Stanford grads, family members walkout of commencement in protest of Israel-Hamas war

Sunday afternoon hundreds of Stanford graduates and families walked out of the university's 2024 commencement ceremony in protest of the Israel-Hamas War.

Many of the students and parents did not want to speak with KTVU as they walked out in protest, but those who did said they were calling on the university to divest any money from stocks or mutual funds tied to Israel.

"It was just nice to see the students so united over a passion and love for each other and one another in the community. It was really inspiring," said Asha, a recent Stanford graduate.

"You would think the proudest moment of my life would be seeing my granddaughter graduating Stanford, but the proudest moment of my life is my daughter standing up for what’s right to see her have that compassion," said Sandra, the mother of a recent Stanford graduate. "Once [President Richard Saller] started to give his commencement, the students were very respectful and they were very peaceful."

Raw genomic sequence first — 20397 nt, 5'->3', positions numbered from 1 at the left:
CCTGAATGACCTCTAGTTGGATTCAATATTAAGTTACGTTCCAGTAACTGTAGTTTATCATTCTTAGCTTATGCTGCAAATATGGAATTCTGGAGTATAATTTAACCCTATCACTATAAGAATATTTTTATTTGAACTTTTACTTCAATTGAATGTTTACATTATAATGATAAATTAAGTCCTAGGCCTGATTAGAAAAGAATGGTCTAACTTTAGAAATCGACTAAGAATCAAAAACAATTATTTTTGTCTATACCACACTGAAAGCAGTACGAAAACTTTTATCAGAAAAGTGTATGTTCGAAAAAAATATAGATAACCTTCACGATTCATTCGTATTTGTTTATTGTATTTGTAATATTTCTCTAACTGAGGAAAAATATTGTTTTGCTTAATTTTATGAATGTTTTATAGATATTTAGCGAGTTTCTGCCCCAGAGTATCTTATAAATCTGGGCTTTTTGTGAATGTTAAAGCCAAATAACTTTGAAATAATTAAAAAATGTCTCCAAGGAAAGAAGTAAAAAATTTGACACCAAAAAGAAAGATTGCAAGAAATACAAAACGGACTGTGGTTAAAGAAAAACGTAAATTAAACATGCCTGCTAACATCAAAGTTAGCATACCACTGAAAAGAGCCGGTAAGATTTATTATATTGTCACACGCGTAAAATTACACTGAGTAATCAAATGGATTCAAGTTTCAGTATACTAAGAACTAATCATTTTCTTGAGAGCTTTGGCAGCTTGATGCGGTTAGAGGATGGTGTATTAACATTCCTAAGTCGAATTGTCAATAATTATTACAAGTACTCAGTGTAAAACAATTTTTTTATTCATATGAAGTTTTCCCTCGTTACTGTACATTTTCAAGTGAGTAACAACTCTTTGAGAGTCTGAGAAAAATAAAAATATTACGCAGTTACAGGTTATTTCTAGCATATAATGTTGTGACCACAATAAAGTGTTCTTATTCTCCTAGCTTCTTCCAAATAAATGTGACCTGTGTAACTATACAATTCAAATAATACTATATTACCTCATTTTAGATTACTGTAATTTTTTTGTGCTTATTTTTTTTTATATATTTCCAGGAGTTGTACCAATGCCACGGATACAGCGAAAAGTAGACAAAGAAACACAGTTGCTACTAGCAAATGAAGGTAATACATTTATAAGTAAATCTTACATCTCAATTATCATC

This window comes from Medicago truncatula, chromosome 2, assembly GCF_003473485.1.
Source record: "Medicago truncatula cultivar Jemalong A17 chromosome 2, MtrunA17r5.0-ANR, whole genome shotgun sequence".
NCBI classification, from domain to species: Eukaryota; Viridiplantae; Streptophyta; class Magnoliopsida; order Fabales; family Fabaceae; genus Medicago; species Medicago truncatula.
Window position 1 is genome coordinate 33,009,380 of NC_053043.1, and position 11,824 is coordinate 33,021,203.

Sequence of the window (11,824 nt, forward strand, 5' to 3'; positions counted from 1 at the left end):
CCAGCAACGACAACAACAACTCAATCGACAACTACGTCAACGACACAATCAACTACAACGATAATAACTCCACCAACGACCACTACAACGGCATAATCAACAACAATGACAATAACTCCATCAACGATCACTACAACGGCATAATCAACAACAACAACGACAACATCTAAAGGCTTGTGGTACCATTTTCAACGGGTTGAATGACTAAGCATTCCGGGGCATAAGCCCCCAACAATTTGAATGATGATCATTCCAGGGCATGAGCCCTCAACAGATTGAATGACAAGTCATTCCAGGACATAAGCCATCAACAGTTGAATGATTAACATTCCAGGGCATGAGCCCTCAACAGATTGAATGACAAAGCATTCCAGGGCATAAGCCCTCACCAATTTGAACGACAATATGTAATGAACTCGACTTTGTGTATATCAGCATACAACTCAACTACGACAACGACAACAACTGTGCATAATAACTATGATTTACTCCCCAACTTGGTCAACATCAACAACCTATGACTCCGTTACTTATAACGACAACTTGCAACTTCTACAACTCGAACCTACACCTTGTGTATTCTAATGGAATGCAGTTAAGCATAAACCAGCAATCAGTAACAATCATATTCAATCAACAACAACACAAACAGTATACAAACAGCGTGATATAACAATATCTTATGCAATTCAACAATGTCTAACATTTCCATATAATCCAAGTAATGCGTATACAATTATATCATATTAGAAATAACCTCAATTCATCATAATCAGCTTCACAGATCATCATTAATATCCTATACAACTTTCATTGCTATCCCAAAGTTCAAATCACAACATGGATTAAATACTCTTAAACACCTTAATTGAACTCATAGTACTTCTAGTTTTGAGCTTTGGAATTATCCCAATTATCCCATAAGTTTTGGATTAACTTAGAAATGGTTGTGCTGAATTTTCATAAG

They stood up and held the flags up for the Palestine war to end as they started walking out in a procession.

According to those inside the commencement, students were silent when five of them in the front row stood up as Saller took the stand to speak.

Hundreds followed, waiving Palestinian flags bound for an alternative graduation.

"It was beautiful to see everyone walking out together, the expression of not just the student supporting divestment and supporting action by the university, but also as an expression of supporting one another," said one unnamed graduate.

The new graduates are calling for the university to divest all money with ties to the violence of war among other things.

"Disclosure, disclosing the totality of their investment portfolio as well as amnesty, dropping the charges against students protesting our campus," the graduate continued.

According to organizers, they filed official paperwork with the university which would require the board of trustees to discuss divesting at meetings.

The university has yet to do that.

"We understand that this is a process that could take some time, but they have a mandate to divest and a historical precedent to divest in cases of apartheid and genocide and they are failing to do that," the graduate said.

KTVU reached out to Stanford. They did not respond to our request for comment. 

Students told KTVU that just because they have graduated does not mean they will stop protesting.